RE: 3D plot of discontinuous function

• To: mathgroup at smc.vnet.net
• Subject: [mg24800] RE: [mg24779] 3D plot of discontinuous function
• From: "David Park" <djmp at earthlink.net>
• Date: Sun, 13 Aug 2000 03:16:40 -0400 (EDT)
• Sender: owner-wri-mathgroup at wolfram.com

```Ulrich,

I designed the DrawingCube package, available at my web site below, to
facilitate this type of graphics. There are two problems that need to be
overcome.

1) It is necessary to assemble a number of 3D surfaces into one piece of
graphics. The surfaces will generally be plotted over different ranges, and
may even be drawn by different routines (Plot3D or ParametricPlot3D for
example.) DrawingCube allows you to specify each of the surfaces, and mix
them with graphics directives, one after another, in a natural manner
without any of the complications of turning the display on and off.

2) Mathematica plot commands demand a rectangular grid for plotting. You
can't directly write Plot3D[f[x,y], {x,0,1},{y,x,1}] (as you can with
integration routines.) Yet it is often necessary to use just this type of
construction to piece surfaces together. DrawingCube has two routines which
allow you to do this. IteratorSubstution will generate a variable
substitution and new expression to give a fixed range plot.
DrawingTransform3D will transform a plot back to the original desired
coordinates. One advantage of this technique, over others that may be
suggested, is that the boundaries of the regions are smooth and not jagged.

Here is how your example would be done with these DrawingCube routines.

f[x_, y] := If[x >= y, 1, 0]

Needs["Graphics`DrawingCube`"]

?IteratorSubstitution

"IteratorSubstitution[expr, {var, lim1, lim2}, newvar:w] is used to
transform \
a plot range iterator, which may contain variable limits, to one which \
contains constant limits. The plotting expr is transformed to the new \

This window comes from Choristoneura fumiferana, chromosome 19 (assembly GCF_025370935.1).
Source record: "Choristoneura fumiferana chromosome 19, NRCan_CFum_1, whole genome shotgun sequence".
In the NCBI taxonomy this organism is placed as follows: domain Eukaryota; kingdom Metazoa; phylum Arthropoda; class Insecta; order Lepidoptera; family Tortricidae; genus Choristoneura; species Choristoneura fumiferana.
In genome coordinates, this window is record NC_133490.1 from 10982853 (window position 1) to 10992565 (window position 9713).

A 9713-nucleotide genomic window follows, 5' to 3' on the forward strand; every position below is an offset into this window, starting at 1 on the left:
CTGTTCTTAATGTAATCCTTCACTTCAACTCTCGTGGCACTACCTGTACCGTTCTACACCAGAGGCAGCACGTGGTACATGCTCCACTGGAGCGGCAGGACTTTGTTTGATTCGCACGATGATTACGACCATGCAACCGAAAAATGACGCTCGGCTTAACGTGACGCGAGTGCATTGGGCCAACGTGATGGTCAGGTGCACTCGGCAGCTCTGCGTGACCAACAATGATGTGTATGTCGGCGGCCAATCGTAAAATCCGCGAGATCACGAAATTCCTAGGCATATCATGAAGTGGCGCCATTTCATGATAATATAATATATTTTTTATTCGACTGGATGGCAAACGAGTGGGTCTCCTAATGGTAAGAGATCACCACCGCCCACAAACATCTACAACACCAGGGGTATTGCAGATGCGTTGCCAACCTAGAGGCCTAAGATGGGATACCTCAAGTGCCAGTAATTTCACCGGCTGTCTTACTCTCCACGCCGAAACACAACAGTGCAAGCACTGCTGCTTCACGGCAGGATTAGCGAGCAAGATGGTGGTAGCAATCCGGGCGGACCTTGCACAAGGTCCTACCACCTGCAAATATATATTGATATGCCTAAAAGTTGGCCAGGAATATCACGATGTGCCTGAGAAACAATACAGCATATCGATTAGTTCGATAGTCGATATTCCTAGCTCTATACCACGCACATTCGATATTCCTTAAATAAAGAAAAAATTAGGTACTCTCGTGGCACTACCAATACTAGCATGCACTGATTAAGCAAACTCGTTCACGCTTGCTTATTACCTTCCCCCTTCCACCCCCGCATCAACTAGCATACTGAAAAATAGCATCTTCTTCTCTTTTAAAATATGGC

variable and returned along with the new iterator."

?DrawingTransform3D

"DrawingTransform3D[f1, f2, f3], where f1, f2 and f3 are function names, is
a \
rule which applies the following transformation to all points in the
graphics \
object: {x_?NumberQ, y_?NumberQ, z_?NumberQ} -> {f1[x, y, z], f2[x, y, z], \
f3[x, y, z]}."

We have to assemble the surface in two regions. For the first region:

IteratorSubstitution[f[x, y], {y, 0, x}]
{If[x >= w*x, 1, 0], {w, 0, 1}}

And y in terms of the x and w is:

IteratorSubstitution[y, {y, 0, x}]
{w x, {w, 0, 1}}

For the second region:

IteratorSubstitution[f[x, y], {y, x, 1}]
{If[w*(-1 + x) >= 0, 1, 0], {w, 0, 1}}

And y in terms of x and w variable is:

IteratorSubstitution[y, {y, x, 1}]
{w + x - w x, {w, 0, 1}}

Now we can make our plot. We can use Plot3D here and the equivalent
DrawingCube routine is Draw3D. (DrawingCube automatically converts the
output to graphical primitives which can be used in Graphics3D). We draw the
surfaces in the xw-coordinates and then use DrawingTransform3D to transform
back to the xy-coordinates.

Show[Graphics3D[
{Draw3D[If[x >= w*x, 1, 0], {x, 0, 1}, {w, 0, 1}] /.
DrawingTransform3D[#1 & , #1*#2 & , #3 & ],

Draw3D[If[w*(-1 + x) >= 0, 1, 0], {x, 0, 1}, {w, 0, 1}] /.
DrawingTransform3D[#1 & , #2 + #1 - #1*#2 & , #3 & ]}],

AspectRatio -> Automatic, PlotRange -> All,
{Axes -> True, AxesLabel -> {x, y, f}, ImageSize -> 500,
ViewPoint -> {-2.749, 0.332, 1.945}}];

It is very easy to piece together many types of curved surfaces this way.
There are examples in the DrawingCube tutorial.

David Park

> -----Original Message-----
> From: Ulrich Bodenhofer [mailto:ulrich.bodenhofer at scch.at]
To: mathgroup at smc.vnet.net
>
> Hi,
>
> I am currently struggling with a problem that seems more and more
> non-trivial:
> How can I make a 3D plot of a discontinuous function, where the
> manifolds of
> discontinuities are not necessarily parallel to the axes (*). If
> they were,
> I could
> split the plot into rectangles where the function is continuous and
> reassemble
> them with Show[]. In the more general case, however, I do not have an
> idea how to solve this.
>
> 1. Plot3D does not support plotting over non-rectangular areas.
> 2. Splitting the plot into regions that can be drawn with ParametricPlot3D
>     is (1) difficult and tedious, and (2) does not support meshes with
>     varying numbers of points either.
>
> Does anybody have a clue? Any help is gratefully appreciated!
>
> Regards,
> Ulrich
>
> (*) Simple example with discontinuities along the diagonal: characteristic
>       function of the linear ordering of real numbers, i.e.
>       f[x_,y_]:=If[x<=y,1,0];
>
>
>
>

```

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